Attorney General Xavier Becerra has filed a lawsuit opposing President Donald Trump and his administration for revoking California’s ability to set their own car emissions standards. Becerra is joined by Governor Gavin Newsom, the California Air Resources Board, 24 Attorneys General, the City of Los Angeles and New York in the lawsuit against the Highway Traffic Safety Administration.
California has been receiving waivers for the past 50 years from the Environmental Protection Agency to set their own vehicle emission standards, until last week. Trump now wants California to follow the federal emission standards already set in place. The last waiver for California was given in 2013 under the California Advanced Clean Car Standards which was designed to reduce greenhouse gas emissions and Zero Emission Vehicle standards.
“We’re suing the Trump Administration over its attempt to trample California’s authority to maintain Clean Car Standards. We can’t afford to retreat in our battle against climate change,” said Becerra. This marks Becerra’s 60th lawsuit against the Trump Administration.
But the Trump Administration is claiming it is California who is trampling on the nation’s Federal emission standards and automakers ability to produce safe, cost efficient vehicles.
Policy Analyst in the Government Relations Department from the Heartland Institute, Tim Benson said, “This move by the Trump administration just ensures that the climate zealots in the California legislatures don’t get to dictate policy to rest of the country.”
Becerra has been posting memes on his Facebook page stating the administration is pushing back EPA standards.
“We can’t afford to let President Trump backslide and take us back to the days of dirty, toxic air,” wrote Becerra with a photo of a man wearing a gas mask.
H. Sterling Burnett, PH.D. as a senior fellow on environmental policy with the Heartland Institute and managing editor of Environment and Climate News told the California Globe, “Trump is not rescinding but freezing the emissions standards that we have today set by the federal government.”
Burnett said it was disingenuous for Becerra to instill fear in the public.
“No one is going to be wearing gas masks,” said Burnett. “Trumps’ refusal to issue California another waiver is expected to be fought in courts for years eventually landing in the Supreme Court.”
The regulations set by California require automakers to build vehicles that have an average of 50 miles per gallon by 2025. Under the federal standards the mileage is targeted at 37 miles per gallon for cars built after 2020. California is forcing the automakers to choose between making cars that fit California standards or creating two lines of vehicles, one for California and one for the rest of the nation.
“The 1975 Energy Policy and Conservation Act specifically preempts states from adopting or enforcing laws or regulations ‘related to fuel economy standards,’ which California was allowed to do through its waiver. The Trump administration is right to end this ‘one state dictates to everyone’ car and truck policy,” said Burnett.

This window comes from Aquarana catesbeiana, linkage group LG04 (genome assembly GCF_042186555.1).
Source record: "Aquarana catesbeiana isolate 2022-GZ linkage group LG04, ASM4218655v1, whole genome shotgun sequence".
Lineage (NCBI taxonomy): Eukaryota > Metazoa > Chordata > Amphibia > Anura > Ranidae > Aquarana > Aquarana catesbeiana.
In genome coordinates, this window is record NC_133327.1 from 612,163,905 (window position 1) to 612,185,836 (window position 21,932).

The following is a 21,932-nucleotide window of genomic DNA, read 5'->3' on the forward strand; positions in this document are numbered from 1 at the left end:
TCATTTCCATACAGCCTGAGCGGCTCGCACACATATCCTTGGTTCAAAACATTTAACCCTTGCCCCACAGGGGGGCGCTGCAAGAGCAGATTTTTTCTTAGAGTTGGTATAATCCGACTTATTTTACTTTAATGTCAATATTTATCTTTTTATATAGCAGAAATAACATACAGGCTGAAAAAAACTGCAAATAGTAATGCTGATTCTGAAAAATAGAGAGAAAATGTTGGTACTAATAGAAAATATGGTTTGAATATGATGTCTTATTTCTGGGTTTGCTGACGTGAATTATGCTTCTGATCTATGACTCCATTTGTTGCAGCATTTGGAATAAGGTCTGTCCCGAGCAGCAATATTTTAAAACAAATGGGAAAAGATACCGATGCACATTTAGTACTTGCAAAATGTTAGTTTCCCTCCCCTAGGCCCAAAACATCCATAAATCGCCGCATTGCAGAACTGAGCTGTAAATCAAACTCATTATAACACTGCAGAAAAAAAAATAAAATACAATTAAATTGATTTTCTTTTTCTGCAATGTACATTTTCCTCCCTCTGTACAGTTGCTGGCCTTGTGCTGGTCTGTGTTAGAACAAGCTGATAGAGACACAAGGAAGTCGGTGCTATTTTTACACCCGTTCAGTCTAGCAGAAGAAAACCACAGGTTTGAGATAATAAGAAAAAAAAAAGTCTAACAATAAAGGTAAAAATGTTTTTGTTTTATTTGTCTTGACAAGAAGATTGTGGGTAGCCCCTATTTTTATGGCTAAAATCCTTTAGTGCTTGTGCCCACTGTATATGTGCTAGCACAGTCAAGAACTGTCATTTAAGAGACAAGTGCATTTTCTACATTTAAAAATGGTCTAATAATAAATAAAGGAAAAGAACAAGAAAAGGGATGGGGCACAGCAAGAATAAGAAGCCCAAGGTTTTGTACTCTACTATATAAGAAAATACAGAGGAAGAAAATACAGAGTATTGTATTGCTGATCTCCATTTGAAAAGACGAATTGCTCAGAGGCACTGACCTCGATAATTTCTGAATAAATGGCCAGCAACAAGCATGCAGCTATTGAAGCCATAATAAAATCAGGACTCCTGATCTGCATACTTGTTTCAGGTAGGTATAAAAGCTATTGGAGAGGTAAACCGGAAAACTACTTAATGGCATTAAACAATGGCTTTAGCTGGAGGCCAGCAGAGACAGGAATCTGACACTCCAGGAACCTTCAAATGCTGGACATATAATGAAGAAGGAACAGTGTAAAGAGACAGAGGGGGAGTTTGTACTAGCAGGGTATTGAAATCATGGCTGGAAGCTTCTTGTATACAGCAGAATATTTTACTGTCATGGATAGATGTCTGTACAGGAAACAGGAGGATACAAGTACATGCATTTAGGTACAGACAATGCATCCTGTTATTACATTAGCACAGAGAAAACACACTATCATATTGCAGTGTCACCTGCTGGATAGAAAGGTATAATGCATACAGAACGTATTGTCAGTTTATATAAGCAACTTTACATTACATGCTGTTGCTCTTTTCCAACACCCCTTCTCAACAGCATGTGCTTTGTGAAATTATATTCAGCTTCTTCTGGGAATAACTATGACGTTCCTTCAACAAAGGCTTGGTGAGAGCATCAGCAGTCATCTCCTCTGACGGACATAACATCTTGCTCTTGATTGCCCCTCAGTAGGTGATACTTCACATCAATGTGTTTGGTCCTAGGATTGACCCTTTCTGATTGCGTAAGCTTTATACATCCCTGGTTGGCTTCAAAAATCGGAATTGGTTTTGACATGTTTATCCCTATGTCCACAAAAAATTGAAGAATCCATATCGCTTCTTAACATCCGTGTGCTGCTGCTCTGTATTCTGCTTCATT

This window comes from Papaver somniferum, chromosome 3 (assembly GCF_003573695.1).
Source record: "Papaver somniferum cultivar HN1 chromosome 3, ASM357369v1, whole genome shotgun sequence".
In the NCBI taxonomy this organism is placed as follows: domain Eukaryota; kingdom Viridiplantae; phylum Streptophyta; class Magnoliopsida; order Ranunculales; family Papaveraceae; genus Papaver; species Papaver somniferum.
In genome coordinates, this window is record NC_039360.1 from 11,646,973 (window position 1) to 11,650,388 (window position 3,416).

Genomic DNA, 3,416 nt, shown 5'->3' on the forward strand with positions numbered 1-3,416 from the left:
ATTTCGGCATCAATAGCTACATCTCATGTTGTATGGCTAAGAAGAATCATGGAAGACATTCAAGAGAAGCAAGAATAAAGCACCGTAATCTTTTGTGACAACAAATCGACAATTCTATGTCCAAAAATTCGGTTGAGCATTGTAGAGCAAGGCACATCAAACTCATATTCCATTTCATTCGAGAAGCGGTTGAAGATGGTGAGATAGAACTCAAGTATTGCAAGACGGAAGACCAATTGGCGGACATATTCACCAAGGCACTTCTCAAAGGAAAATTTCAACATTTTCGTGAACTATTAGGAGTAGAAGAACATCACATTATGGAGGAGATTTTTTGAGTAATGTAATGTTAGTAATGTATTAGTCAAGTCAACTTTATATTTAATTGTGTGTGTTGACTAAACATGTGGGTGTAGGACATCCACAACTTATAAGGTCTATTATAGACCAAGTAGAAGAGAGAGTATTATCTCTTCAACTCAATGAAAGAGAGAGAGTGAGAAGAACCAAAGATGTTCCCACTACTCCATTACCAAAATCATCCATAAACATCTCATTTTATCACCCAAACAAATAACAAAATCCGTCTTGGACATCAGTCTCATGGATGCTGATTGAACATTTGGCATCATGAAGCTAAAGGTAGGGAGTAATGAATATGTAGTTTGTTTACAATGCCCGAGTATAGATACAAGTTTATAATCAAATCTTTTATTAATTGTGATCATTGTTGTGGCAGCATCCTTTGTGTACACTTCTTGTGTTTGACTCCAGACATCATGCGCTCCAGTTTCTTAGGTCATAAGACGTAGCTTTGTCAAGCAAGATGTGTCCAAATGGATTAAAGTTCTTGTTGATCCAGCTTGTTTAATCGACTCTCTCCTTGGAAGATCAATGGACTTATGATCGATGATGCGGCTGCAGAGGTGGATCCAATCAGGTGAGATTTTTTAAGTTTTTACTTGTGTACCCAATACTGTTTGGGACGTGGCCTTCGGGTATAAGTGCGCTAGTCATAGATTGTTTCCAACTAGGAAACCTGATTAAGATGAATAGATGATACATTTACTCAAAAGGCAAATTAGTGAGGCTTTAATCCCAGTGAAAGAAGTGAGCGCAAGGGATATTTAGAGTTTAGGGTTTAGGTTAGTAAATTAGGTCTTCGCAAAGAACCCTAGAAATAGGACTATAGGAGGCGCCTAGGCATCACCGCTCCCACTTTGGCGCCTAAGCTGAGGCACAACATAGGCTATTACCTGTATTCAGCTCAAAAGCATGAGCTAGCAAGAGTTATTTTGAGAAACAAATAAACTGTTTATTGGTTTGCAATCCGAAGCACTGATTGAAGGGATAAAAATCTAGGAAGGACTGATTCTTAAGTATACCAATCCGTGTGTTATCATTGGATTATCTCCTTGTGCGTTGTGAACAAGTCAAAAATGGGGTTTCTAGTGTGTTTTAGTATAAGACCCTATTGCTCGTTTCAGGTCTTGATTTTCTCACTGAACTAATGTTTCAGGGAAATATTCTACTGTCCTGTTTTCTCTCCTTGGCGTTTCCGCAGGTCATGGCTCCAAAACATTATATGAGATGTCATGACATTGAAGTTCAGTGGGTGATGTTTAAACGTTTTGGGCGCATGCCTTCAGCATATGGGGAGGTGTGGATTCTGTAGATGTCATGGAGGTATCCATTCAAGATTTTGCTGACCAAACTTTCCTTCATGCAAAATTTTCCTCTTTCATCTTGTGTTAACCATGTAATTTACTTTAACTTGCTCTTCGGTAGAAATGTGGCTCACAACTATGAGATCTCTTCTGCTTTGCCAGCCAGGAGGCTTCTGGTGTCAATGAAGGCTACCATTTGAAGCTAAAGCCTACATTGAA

A program called the “corporate average fuel economy” (CAFE), has been around for 30 years. It mandates to automotive manufacturers how efficiently their engines must run. CAFE was first introduced in direct response to the 1973 Arab oil embargo. The intent was to improve the fuel economy of only cars in the United States to reduce the need for fuel from Middle East. This is what fueled the influx of SUV’s in the 90s’ because SUV’s were categorized as light trucks not passenger cars.
Safety is another matter not mentioned by Becerra and others fighting for more fuel efficient cars. In order to meet the fuel efficient standards set by California the vehicles must be made lighter. However, there is a correlation between lighter cars and higher traffic fatalities, according to a 2003 National Highway Traffic Safety Administration (NHTSA) report. The NHTSA concluded that traffic fatalities tend to go up as car weights go down.
The lighter weight of cars also can raise the price of vehicles. Becerra cites in his press release that vehicles that are more fuel efficient will save consumers money but fails to mention the state’s emission standards can inflate the sticker price at the dealership.
Burnett said California essentially could control the selection of vehicles the average consumer can afford across the nation.
Edmunds reported that cars are getting lighter but that changes once they install the safety features. Air bags, and roll over cages for example, are adding weight to the vehicles, and consumers continue to ask for more features to be added in their vehicles. From 1991 to 2011 Edmunds reported the average vehicle 1,000 pounds heavier, a reversal of the intended goal in fuel efficiency.
Safety was at the forefront of Trumps decision rejecting California’s emission waiver. He posted on Twitter , “The Trump Administration is revoking California’s Federal Waiver on emissions in order to produce far less expensive cars for the consumer, while at the same time making the cars substantially SAFER. This will lead to more production because of this pricing and safety……”
The Trump Administration is revoking California’s Federal Waiver on emissions in order to produce far less expensive cars for the consumer, while at the same time making the cars substantially SAFER. This will lead to more production because of this pricing and safety……
— Donald J. Trump (@realDonaldTrump) September 18, 2019
Vice Chairman of Edmunds.com Jeremy Anwyl wrote, “The point is that when we want higher mileage and fewer fatalities and injuries, we are pulling in opposite directions. That’s something we should think through.”
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